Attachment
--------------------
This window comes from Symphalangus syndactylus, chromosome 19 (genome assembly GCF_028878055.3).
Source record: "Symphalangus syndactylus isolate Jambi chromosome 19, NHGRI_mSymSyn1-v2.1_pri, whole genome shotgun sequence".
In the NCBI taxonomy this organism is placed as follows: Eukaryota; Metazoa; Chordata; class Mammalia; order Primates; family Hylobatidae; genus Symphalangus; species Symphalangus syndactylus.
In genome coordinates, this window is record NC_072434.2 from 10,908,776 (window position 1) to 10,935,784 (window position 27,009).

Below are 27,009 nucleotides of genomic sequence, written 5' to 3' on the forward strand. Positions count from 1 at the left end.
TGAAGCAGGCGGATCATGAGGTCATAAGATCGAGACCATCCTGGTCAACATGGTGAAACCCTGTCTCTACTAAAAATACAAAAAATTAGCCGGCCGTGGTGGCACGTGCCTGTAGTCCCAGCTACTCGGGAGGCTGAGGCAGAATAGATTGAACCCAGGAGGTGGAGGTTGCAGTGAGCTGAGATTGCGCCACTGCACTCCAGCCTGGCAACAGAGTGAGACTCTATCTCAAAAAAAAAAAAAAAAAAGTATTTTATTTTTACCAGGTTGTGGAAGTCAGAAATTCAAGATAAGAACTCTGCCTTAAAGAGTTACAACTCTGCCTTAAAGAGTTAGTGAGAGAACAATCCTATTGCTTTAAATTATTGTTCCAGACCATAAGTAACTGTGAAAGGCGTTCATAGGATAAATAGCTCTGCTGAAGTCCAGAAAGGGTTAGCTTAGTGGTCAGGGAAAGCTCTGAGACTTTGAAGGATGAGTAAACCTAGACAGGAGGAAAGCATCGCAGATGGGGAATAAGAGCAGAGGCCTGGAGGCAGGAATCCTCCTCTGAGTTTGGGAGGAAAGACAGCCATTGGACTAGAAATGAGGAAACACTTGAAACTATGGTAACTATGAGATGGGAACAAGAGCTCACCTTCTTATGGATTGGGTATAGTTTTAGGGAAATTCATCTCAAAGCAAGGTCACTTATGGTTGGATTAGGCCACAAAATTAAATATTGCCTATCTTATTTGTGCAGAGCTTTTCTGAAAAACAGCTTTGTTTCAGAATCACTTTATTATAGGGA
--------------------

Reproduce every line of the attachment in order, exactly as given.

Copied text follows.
This window comes from Symphalangus syndactylus, chromosome 19 (genome assembly GCF_028878055.3).
Source record: "Symphalangus syndactylus isolate Jambi chromosome 19, NHGRI_mSymSyn1-v2.1_pri, whole genome shotgun sequence".
In the NCBI taxonomy this organism is placed as follows: Eukaryota; Metazoa; Chordata; class Mammalia; order Primates; family Hylobatidae; genus Symphalangus; species Symphalangus syndactylus.
In genome coordinates, this window is record NC_072434.2 from 10,908,776 (window position 1) to 10,935,784 (window position 27,009).

Below are 27,009 nucleotides of genomic sequence, written 5' to 3' on the forward strand. Positions count from 1 at the left end.
TGAAGCAGGCGGATCATGAGGTCATAAGATCGAGACCATCCTGGTCAACATGGTGAAACCCTGTCTCTACTAAAAATACAAAAAATTAGCCGGCCGTGGTGGCACGTGCCTGTAGTCCCAGCTACTCGGGAGGCTGAGGCAGAATAGATTGAACCCAGGAGGTGGAGGTTGCAGTGAGCTGAGATTGCGCCACTGCACTCCAGCCTGGCAACAGAGTGAGACTCTATCTCAAAAAAAAAAAAAAAAAAGTATTTTATTTTTACCAGGTTGTGGAAGTCAGAAATTCAAGATAAGAACTCTGCCTTAAAGAGTTACAACTCTGCCTTAAAGAGTTAGTGAGAGAACAATCCTATTGCTTTAAATTATTGTTCCAGACCATAAGTAACTGTGAAAGGCGTTCATAGGATAAATAGCTCTGCTGAAGTCCAGAAAGGGTTAGCTTAGTGGTCAGGGAAAGCTCTGAGACTTTGAAGGATGAGTAAACCTAGACAGGAGGAAAGCATCGCAGATGGGGAATAAGAGCAGAGGCCTGGAGGCAGGAATCCTCCTCTGAGTTTGGGAGGAAAGACAGCCATTGGACTAGAAATGAGGAAACACTTGAAACTATGGTAACTATGAGATGGGAACAAGAGCTCACCTTCTTATGGATTGGGTATAGTTTTAGGGAAATTCATCTCAAAGCAAGGTCACTTATGGTTGGATTAGGCCACAAAATTAAATATTGCCTATCTTATTTGTGCAGAGCTTTTCTGAAAAACAGCTTTGTTTCAGAATCACTTTATTATAGGGA